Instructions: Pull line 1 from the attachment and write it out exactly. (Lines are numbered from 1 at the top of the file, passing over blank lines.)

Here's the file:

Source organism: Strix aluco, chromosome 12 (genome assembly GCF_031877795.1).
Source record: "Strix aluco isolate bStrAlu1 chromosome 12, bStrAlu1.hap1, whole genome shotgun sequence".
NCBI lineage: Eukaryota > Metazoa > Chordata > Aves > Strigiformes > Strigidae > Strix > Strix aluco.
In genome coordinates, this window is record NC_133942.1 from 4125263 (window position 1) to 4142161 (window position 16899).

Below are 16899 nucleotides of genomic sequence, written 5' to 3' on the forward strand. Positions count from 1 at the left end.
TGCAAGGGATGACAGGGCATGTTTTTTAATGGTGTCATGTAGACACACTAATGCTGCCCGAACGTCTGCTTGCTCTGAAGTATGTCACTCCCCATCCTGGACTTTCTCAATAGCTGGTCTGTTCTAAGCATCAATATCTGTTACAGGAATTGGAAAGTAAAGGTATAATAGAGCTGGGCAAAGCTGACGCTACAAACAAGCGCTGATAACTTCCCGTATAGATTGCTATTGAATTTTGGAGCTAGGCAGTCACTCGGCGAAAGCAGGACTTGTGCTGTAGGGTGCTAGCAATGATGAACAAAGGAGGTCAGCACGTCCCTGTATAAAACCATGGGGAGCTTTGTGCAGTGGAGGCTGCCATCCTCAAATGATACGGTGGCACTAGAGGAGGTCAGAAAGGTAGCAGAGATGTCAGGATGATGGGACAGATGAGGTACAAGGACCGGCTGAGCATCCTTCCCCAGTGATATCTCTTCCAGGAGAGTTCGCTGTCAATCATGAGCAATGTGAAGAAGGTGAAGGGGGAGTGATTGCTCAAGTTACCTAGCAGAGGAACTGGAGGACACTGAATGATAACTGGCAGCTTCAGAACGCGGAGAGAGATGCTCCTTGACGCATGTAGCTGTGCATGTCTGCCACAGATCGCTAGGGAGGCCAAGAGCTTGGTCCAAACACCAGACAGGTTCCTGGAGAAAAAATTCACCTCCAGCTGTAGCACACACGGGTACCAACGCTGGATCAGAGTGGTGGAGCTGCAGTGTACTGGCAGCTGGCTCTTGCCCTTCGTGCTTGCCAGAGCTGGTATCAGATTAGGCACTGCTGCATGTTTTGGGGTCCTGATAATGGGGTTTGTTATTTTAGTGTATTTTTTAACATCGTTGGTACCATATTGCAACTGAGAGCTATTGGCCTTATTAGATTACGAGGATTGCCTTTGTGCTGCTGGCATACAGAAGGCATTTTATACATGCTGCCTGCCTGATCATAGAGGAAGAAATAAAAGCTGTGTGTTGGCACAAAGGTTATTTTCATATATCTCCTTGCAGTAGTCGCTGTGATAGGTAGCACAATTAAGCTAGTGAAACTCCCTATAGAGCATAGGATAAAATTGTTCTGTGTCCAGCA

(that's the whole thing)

Source organism: Strix aluco, chromosome 12 (genome assembly GCF_031877795.1).